Responsible Debt Isn’t Necessarily a Bad Thing

by Guest Post

Today’s guest post comes from Alanna Ritchie, who tackles an important subject – debt – with a slightly different take than what we normally preach. In the spirit of open ideas and conversation, enjoy this read.

The freedom that accompanies financial independence is priceless. Gaining that freedom comes with certain responsibilities, including managing the debt we may accrue along the road. The good news is certain types of debt can be beneficial, assisting us in becoming people who control our finances, rather than people controlled by our finances.

Responsible debts can be utilized in these three areas: Improving your ability to develop in your career path, increasing future access to capital and allowing you to one day purchase a home.

Student Loans

Acquiring a college education requires most people to take on at least a small amount of debt. Debt for education has purpose as an investment in your career and income potential. The money you pay a university today is money you hope to reap in jobs tomorrow.

Joining the ranks of student borrowers can be a scary step, as the news is ripe with stories about the $1 trillion in student debt carried by U.S. consumers. However, as you decide your career field and what college you’ll attend, you have the ability to choose less traditional and less expensive routes such as attending technical schools or community college.

You can borrow, but do it conservatively. For example, try combining a smaller student loan – which will be easier to pay off in the future—with income from other sources. This could mean working part-time while in school, using money from a 401(k), or selling annuity payments.

Student loan debt is unlike other loans, as the federal government and some private lenders offer special programs with reasonable terms like low interest rates and various time frames for paying off student loans.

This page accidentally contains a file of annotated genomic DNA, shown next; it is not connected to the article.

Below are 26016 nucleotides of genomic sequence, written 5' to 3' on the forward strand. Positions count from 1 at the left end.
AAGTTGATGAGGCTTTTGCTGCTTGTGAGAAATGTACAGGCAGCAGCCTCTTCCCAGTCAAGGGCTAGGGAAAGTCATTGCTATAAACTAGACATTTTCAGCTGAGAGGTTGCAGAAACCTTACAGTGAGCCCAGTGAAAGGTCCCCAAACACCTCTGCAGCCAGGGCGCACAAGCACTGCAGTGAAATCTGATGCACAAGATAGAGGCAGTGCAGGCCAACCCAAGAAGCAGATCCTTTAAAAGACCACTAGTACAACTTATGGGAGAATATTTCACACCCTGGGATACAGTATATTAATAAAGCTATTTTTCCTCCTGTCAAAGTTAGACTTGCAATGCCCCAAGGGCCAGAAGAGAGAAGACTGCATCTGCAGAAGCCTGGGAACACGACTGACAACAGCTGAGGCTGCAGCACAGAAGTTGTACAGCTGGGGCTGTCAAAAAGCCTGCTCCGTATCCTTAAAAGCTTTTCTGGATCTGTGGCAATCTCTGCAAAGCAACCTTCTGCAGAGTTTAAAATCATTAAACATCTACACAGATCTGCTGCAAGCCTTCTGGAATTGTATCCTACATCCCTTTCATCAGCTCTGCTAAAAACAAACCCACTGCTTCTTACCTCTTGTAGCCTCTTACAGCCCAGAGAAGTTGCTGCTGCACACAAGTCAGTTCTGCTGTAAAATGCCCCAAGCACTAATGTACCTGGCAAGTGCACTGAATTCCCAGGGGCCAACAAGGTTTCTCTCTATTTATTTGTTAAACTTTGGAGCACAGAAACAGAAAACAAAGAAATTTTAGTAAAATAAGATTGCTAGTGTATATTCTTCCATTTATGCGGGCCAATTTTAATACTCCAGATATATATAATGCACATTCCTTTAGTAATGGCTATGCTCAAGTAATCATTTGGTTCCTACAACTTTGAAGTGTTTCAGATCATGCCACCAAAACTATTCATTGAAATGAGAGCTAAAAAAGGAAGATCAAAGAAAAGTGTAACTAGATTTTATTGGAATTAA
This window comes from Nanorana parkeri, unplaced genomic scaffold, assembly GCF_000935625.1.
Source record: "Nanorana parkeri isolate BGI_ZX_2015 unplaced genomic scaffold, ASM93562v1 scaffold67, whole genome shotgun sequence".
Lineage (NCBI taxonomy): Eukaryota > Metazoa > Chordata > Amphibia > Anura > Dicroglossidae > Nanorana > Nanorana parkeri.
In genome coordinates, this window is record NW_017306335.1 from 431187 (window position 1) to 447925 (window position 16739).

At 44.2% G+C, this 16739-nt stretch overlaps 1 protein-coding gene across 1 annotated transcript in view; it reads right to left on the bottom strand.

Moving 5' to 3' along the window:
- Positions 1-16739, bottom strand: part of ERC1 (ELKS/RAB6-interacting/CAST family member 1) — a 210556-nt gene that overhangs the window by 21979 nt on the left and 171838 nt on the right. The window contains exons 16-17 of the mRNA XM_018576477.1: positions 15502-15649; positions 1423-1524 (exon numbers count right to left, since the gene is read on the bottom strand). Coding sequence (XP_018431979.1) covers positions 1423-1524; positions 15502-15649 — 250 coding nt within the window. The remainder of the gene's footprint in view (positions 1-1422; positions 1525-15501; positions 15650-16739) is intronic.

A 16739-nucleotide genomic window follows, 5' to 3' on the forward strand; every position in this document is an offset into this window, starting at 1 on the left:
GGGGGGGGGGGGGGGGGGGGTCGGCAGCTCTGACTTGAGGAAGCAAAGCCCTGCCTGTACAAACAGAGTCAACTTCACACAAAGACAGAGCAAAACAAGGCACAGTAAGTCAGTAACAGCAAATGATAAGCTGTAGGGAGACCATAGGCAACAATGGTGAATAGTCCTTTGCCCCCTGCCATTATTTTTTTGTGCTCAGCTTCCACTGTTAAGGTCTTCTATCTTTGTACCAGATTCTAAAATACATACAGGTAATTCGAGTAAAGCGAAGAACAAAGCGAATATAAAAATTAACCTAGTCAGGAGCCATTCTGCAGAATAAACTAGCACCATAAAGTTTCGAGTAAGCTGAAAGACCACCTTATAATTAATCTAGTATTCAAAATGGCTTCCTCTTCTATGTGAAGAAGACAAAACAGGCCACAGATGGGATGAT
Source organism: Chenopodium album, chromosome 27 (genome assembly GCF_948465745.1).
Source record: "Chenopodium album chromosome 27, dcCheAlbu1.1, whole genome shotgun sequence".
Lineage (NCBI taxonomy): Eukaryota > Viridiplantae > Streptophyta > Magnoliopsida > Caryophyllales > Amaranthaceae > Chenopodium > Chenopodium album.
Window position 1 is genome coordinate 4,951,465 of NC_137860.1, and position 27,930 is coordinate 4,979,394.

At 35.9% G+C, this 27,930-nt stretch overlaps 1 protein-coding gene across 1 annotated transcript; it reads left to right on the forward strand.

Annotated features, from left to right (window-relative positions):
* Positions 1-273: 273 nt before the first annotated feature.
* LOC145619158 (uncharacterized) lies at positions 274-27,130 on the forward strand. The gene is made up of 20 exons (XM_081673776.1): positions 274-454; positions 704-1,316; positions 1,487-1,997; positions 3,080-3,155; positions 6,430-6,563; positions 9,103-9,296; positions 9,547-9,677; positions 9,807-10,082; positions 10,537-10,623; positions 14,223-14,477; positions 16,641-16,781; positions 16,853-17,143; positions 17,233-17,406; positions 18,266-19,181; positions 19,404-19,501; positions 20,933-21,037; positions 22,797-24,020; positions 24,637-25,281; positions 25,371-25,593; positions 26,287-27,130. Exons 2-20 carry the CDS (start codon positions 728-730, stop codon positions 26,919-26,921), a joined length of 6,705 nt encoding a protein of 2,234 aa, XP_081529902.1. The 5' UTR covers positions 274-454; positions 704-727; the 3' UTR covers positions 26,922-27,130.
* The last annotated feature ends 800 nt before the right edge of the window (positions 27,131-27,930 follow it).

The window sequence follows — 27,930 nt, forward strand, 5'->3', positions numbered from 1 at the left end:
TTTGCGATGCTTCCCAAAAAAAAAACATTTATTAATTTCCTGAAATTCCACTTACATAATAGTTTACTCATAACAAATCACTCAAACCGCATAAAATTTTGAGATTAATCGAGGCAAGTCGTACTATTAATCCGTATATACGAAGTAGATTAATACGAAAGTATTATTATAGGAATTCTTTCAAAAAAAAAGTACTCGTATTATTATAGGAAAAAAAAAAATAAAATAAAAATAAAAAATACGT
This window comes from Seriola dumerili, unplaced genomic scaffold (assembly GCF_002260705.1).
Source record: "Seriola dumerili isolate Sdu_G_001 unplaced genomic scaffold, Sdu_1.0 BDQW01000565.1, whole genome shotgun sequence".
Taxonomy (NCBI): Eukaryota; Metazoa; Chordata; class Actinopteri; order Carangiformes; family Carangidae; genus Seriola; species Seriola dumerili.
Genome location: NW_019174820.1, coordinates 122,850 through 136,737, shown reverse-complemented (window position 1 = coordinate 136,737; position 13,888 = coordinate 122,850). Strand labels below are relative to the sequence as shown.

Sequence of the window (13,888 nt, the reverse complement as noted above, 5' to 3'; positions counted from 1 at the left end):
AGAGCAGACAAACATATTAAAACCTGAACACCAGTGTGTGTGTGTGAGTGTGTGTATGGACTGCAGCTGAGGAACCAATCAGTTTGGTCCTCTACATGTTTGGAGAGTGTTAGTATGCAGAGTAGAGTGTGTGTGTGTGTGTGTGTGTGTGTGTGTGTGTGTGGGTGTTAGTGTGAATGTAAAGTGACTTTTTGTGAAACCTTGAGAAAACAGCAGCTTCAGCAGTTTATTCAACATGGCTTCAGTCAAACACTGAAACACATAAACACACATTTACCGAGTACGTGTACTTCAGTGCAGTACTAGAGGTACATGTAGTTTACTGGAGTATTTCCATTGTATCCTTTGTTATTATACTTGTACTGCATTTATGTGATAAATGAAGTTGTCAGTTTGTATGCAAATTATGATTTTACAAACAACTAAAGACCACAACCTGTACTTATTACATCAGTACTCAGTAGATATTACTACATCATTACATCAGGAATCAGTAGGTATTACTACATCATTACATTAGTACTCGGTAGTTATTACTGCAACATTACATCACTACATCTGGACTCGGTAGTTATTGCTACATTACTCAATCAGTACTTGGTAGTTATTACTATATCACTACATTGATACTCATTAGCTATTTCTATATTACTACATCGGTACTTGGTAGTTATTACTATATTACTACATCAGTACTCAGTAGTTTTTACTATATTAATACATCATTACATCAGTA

Building Credit

Another form of debt that can be beneficial — when managed strategically and carefully — is credit card debt. As long as certain precautions are taken, a positive credit card history can be used to leverage future financial actions.

If you are just starting out and don’t have a strong banking history or if you have some blemishes in your past spending habits, using a secured credit card, which requires a deposit and has a low credit limit, can be a way to show lenders your ability to properly handle credit.

With either a secured or unsecured credit card, protect your credit score by paying bills on time, avoiding carrying a balance from month to month and keeping your ratio of available credit-to-debt low. You will earn the ability to use more credit in the future and receive lower rates for everything from financing a vehicle to taking out a small business loan or buying a home.

Buying a Home

Purchasing a home is a major investment and huge accomplishment that often requires debt. Mortgage debt, however, provides access to a long-term residence and also may be sold for a profit in the future, making it a wise choice for many.

If possible, make a significant down payment — about 20 percent — to lower your monthly mortgage payment. Part of using debt to your advantage requires saving so that major payments, like a mortgage, are made with a foundation of a down payment. The down payment will help lower the amount you owe each month.

Think of responsible debt as an investment in your future. Where do you want to take your career? What major purchases will you face? Where do you hope to live one day? Debt can be an asset that will allow you to take steps that would otherwise be unaffordable. 

Alanna Ritchie is a content writer for, where she writes about wealth management and little smart ways to spend (and save) money. Alanna has an English degree from Rollins College.

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